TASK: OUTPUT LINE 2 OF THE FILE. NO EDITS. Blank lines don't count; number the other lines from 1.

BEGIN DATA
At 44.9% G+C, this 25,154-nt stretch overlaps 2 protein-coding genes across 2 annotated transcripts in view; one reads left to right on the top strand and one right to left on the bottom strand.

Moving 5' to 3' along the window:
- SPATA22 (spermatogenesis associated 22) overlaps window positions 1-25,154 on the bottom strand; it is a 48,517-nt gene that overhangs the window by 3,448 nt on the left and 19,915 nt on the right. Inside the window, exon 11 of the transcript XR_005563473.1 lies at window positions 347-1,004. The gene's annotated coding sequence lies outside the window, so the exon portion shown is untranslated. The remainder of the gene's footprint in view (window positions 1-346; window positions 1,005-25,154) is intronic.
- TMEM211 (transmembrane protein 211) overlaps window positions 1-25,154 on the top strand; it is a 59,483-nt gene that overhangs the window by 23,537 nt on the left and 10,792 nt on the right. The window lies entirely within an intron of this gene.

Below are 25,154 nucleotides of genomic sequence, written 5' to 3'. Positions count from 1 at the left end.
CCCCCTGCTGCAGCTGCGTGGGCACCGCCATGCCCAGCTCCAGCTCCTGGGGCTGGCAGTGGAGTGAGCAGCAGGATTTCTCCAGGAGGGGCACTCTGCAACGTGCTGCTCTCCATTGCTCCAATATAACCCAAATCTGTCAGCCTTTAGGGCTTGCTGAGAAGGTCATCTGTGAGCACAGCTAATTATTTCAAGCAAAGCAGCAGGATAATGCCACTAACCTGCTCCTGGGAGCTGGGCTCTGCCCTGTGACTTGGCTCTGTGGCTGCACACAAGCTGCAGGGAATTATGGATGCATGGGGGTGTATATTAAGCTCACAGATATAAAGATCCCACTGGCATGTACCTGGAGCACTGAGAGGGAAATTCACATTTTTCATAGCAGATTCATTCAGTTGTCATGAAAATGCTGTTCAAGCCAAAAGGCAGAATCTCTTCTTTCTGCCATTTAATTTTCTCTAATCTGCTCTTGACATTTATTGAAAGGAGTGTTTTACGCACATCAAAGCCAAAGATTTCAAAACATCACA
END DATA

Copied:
Moving 5' to 3' along the window: